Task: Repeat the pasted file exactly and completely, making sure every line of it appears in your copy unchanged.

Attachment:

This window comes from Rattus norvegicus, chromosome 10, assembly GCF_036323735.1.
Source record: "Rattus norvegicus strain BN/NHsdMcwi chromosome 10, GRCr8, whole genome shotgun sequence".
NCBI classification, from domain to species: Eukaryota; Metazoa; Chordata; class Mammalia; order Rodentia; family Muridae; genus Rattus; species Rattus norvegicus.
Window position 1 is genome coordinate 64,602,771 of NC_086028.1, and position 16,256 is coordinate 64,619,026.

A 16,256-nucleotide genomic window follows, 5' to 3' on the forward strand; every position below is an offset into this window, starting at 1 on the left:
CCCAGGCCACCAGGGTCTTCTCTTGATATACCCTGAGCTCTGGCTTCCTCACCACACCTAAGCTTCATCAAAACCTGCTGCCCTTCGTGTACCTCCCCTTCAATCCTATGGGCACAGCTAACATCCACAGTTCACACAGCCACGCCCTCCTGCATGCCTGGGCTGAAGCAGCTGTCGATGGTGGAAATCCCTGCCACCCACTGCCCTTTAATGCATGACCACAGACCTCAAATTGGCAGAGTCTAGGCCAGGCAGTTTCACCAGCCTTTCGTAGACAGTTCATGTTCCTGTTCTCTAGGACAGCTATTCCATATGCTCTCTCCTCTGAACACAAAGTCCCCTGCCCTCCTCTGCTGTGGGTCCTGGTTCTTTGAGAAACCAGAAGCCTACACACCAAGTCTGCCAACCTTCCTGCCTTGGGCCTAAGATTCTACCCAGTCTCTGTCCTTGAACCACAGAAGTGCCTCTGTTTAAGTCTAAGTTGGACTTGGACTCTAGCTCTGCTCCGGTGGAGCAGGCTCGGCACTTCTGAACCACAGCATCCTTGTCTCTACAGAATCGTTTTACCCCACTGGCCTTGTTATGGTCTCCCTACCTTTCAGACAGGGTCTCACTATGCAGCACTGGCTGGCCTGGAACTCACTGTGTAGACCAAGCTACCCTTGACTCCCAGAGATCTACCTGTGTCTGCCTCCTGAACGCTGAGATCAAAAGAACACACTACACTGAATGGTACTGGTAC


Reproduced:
This window comes from Rattus norvegicus, chromosome 10, assembly GCF_036323735.1.
Source record: "Rattus norvegicus strain BN/NHsdMcwi chromosome 10, GRCr8, whole genome shotgun sequence".
NCBI classification, from domain to species: Eukaryota; Metazoa; Chordata; class Mammalia; order Rodentia; family Muridae; genus Rattus; species Rattus norvegicus.
Window position 1 is genome coordinate 64,602,771 of NC_086028.1, and position 16,256 is coordinate 64,619,026.

A 16,256-nucleotide genomic window follows, 5' to 3' on the forward strand; every position below is an offset into this window, starting at 1 on the left:
CCCAGGCCACCAGGGTCTTCTCTTGATATACCCTGAGCTCTGGCTTCCTCACCACACCTAAGCTTCATCAAAACCTGCTGCCCTTCGTGTACCTCCCCTTCAATCCTATGGGCACAGCTAACATCCACAGTTCACACAGCCACGCCCTCCTGCATGCCTGGGCTGAAGCAGCTGTCGATGGTGGAAATCCCTGCCACCCACTGCCCTTTAATGCATGACCACAGACCTCAAATTGGCAGAGTCTAGGCCAGGCAGTTTCACCAGCCTTTCGTAGACAGTTCATGTTCCTGTTCTCTAGGACAGCTATTCCATATGCTCTCTCCTCTGAACACAAAGTCCCCTGCCCTCCTCTGCTGTGGGTCCTGGTTCTTTGAGAAACCAGAAGCCTACACACCAAGTCTGCCAACCTTCCTGCCTTGGGCCTAAGATTCTACCCAGTCTCTGTCCTTGAACCACAGAAGTGCCTCTGTTTAAGTCTAAGTTGGACTTGGACTCTAGCTCTGCTCCGGTGGAGCAGGCTCGGCACTTCTGAACCACAGCATCCTTGTCTCTACAGAATCGTTTTACCCCACTGGCCTTGTTATGGTCTCCCTACCTTTCAGACAGGGTCTCACTATGCAGCACTGGCTGGCCTGGAACTCACTGTGTAGACCAAGCTACCCTTGACTCCCAGAGATCTACCTGTGTCTGCCTCCTGAACGCTGAGATCAAAAGAACACACTACACTGAATGGTACTGGTAC